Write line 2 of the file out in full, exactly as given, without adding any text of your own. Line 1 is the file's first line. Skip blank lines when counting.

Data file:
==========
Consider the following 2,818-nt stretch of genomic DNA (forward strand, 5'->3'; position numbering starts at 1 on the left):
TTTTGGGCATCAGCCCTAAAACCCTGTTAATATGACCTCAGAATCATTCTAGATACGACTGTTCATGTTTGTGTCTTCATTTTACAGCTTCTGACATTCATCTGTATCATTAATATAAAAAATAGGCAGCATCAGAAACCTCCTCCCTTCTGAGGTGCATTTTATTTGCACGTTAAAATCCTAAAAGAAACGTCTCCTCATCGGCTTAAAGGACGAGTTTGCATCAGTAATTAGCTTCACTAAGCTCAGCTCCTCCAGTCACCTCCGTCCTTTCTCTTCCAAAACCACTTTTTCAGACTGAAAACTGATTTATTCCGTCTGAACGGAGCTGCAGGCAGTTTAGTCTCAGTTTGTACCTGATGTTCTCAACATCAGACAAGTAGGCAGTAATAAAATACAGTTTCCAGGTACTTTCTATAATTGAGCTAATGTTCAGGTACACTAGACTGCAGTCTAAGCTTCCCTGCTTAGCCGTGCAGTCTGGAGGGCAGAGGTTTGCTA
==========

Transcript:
TTTTGGGCATCAGCCCTAAAACCCTGTTAATATGACCTCAGAATCATTCTAGATACGACTGTTCATGTTTGTGTCTTCATTTTACAGCTTCTGACATTCATCTGTATCATTAATATAAAAAATAGGCAGCATCAGAAACCTCCTCCCTTCTGAGGTGCATTTTATTTGCACGTTAAAATCCTAAAAGAAACGTCTCCTCATCGGCTTAAAGGACGAGTTTGCATCAGTAATTAGCTTCACTAAGCTCAGCTCCTCCAGTCACCTCCGTCCTTTCTCTTCCAAAACCACTTTTTCAGACTGAAAACTGATTTATTCCGTCTGAACGGAGCTGCAGGCAGTTTAGTCTCAGTTTGTACCTGATGTTCTCAACATCAGACAAGTAGGCAGTAATAAAATACAGTTTCCAGGTACTTTCTATAATTGAGCTAATGTTCAGGTACACTAGACTGCAGTCTAAGCTTCCCTGCTTAGCCGTGCAGTCTGGAGGGCAGAGGTTTGCTA